A few times in Steve Jobs by Walter Isaacson, the biographer and his subject admit there will be a lot that Jobs won’t like in this authorized biography. Once again, Steve Jobs was right. Isaacson’s biography is not a great product. The writing is often repetitive, even diverging into triviality on occasion, with the biographer/interviewees (except Jobs himself) all too eager to engage in ‘Dime Store’ Freudian psychoanalysis about the book’s subject. At 656 pages, Isaacson’s biography would have benefited from the same zeal for simplicity and minimalism (in terms of editing) that characterized so many of Apple’s products during Jobs’ two tenures at the company. In fact, Steve Jobs by Walter Isaacson reads like Simon & Schuster rushed the book to market months ahead of schedule so it could financially capitalize on Jobs’ death in late 2011. The release date is a mere two weeks after Jobs death on October 5, 2011. This is something Jobs would have never tolerated while he was alive. Isaacson’s biography is not a bad book but it could have been “insanely great” like its subject. There are many useful, some wonderful insights (usually originating from Jobs himself) contained within, so it is well worth your time to read. In the end, what shines through in the book, despite its problems, is the genius and greatness of Steve Jobs.

Isaacson’s fairly ridiculous thesis is Jobs was driven to greatness by a desire to prove his natural parents were wrong to put him up for adoption, which begs the question why there aren’t more industry leaders with adoptive parents. Jobs is fairly dismissive of this line of thought. Isaacson’s equally ridiculous aim is to get his subject to admit, “He is an asshole.” We are all angels and assholes (some, more one than other). It is called being human so it’s unclear why this is important. Jobs was a perfectionist but he never (thankfully) claimed he was perfect. Many of Jobs management techniques are tried, tested and effective even if Jobs’ form of brutal honesty lacked a ‘politeness’ filter. Anyone successful, who has been in a leadership position, will recognize these techniques.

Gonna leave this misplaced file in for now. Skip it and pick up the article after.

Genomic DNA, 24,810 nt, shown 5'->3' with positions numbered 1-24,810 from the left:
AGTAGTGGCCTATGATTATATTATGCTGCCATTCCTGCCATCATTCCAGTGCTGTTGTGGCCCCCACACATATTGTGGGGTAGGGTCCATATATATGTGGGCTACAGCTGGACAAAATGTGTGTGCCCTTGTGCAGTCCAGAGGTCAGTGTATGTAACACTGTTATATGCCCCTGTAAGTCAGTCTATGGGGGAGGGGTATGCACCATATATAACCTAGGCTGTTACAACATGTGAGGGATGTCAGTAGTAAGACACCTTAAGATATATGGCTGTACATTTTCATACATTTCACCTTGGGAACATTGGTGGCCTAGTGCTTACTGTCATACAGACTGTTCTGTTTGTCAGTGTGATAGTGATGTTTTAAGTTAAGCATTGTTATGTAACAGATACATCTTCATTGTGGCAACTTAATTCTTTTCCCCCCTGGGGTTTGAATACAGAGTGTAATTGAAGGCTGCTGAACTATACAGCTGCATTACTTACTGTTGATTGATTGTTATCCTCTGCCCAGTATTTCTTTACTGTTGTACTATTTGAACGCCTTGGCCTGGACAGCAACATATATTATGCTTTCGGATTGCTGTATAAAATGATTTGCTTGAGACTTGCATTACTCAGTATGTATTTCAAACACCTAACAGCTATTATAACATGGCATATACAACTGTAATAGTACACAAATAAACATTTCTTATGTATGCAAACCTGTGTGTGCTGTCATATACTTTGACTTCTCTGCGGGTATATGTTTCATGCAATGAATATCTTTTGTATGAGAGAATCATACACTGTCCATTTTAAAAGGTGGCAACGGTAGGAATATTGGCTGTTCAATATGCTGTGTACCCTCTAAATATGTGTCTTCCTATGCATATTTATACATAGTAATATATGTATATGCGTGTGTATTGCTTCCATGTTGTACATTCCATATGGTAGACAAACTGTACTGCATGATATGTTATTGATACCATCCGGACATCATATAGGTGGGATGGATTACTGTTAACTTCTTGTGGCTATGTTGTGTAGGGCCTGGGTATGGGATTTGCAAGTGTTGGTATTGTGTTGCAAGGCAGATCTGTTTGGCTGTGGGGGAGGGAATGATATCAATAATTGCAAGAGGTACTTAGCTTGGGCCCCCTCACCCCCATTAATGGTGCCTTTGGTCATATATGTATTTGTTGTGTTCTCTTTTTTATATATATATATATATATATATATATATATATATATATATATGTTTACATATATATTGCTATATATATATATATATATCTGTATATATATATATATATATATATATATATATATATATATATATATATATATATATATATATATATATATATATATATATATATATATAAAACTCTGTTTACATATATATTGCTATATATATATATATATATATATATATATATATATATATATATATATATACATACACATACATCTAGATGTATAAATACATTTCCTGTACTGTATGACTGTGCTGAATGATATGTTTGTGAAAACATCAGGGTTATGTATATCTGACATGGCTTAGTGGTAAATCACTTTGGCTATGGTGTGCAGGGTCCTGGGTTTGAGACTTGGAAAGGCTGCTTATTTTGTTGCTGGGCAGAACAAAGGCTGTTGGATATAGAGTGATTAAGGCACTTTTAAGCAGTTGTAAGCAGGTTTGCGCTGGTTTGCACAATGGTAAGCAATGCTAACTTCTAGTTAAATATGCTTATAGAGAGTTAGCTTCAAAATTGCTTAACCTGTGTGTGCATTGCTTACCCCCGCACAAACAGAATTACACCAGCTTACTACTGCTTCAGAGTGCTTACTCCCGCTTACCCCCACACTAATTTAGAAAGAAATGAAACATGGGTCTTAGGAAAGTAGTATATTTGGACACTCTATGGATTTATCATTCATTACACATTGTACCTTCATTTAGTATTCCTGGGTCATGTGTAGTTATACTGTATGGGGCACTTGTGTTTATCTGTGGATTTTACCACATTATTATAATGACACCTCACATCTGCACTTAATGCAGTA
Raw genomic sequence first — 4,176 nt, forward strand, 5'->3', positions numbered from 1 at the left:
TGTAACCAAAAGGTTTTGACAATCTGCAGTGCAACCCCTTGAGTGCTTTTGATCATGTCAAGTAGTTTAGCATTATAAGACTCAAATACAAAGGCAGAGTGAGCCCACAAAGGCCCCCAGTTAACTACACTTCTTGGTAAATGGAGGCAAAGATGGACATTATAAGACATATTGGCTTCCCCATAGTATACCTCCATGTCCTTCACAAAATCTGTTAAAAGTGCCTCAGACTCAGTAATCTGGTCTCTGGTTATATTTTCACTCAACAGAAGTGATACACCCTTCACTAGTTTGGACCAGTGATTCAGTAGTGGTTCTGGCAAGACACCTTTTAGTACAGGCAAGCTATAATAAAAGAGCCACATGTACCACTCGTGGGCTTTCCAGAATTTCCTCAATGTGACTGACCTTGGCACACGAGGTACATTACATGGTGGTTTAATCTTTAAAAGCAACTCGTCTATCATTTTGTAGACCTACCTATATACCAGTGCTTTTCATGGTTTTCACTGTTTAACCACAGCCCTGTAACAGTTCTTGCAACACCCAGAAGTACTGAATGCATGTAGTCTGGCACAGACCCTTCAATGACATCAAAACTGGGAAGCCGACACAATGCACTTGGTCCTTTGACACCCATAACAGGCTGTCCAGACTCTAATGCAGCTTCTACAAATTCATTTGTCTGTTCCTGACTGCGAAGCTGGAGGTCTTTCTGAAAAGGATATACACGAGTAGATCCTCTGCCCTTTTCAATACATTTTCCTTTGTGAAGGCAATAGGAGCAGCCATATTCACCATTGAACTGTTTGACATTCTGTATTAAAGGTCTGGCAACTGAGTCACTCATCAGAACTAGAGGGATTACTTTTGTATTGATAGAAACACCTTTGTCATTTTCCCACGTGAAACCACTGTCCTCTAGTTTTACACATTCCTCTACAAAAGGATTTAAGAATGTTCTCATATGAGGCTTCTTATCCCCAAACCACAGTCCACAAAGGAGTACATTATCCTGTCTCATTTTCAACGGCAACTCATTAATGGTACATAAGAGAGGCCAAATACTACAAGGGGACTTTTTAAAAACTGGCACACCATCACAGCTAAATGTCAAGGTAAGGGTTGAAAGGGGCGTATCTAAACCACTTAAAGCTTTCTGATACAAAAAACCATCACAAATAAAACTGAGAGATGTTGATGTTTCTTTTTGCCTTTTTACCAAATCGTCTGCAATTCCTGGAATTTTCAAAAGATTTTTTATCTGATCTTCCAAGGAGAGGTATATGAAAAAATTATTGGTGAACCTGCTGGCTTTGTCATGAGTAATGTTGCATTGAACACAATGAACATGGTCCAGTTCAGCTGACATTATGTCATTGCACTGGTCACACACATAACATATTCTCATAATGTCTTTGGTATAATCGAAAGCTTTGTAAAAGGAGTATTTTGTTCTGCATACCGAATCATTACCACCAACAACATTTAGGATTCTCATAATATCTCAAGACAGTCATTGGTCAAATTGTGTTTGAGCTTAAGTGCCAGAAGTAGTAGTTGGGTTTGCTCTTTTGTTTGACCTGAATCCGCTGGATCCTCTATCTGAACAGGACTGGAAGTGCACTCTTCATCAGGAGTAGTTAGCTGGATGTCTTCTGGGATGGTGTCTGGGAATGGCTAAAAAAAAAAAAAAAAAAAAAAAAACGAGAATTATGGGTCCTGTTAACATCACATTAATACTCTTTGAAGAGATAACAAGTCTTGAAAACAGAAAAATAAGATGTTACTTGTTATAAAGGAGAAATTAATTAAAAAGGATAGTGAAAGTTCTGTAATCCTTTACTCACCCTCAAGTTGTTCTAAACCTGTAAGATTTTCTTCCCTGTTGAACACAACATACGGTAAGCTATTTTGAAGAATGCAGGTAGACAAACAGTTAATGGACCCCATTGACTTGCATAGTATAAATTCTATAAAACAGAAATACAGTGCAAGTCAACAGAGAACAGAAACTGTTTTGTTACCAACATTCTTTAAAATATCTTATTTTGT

Isaacson devotes a considerable amount of words to Jobs’ tendency to construct a “reality distortion field”, an ability to weld or ignore reality to his wishes but also compel designers and engineers to do the seemingly impossible. We all construct “reality distortion fields” in an attempt to warp reality to our wishes. Some are more successful and ambitious at it than others. It is unclear why Isaacson finds this distinctive human trait so compelling other than the fact Jobs changed the reality of the way things work in this world. The fact is there are many people in the world, who simply cannot abide greatness in their presence. They seek to bring genius down to their level, a sort of “stupidity distortion field.” Jobs would describe this as Grade C people bringing down the Grade A people around them to the average, “the ugly”, or the “totally shit”. Isaacson could easily devote an entire book to how otherwise seemingly intelligent people (like Bill Gates, who comes across as a decent and pleasant schmuck but a schmuck nonetheless) adopt stupid arguments, decisions, and positions to distort the greatness or genius of individuals around them. The fact is there are more like Steve Jobs out there but the herd is too busy trampling them under foot to recognize them. In the end, Steve Jobs by Walter Isaacson is best when all aspects of Jobs (the good and the bad) filter through the biographer’s gaze. Was Steve Jobs perfect? No, he was human. Personally, I never asked for Apple products to be perfect. I only asked that Apple products be the best in the world and, usually, they were. I never asked Steve Jobs to be anything than what he was: a brilliant businessman, an insight artist, and a (sometimes) source and (often) shepherd of technological innovation. In the end, what was remarkable about Steve Jobs was not that he changed the world but he changed the world in the face of the ‘conventional wisdom’, which is often polite code for the stupidity of the consensus. Frankly, I prefer to live in Jobs’ reality. Along the way, he lived a remarkable life. Surely, that is enough. The world seems smaller without Steve Jobs in it. We have Jobs’ Apple to thank for it but it is also a testament to the legacy of Steve Jobs. He will be missed.

I’m attaching video links to a couple of seminal moments in the life of Steve Jobs. First, the famous 1984 MacIntosh commercial, directed by Ridley Scott, which aired during the Super Bowl (above in the body of the review). Many in the trade (including TV Guide) say it is the greatest commercial ever. Second, is the famous commencement address Jobs gave at Stanford University in 2005 (see below). Remember: think different.

Steve Jobs by Walter Isaacson
Simon & Schuster
Hardcover, 656 pages
Available from Amazon here.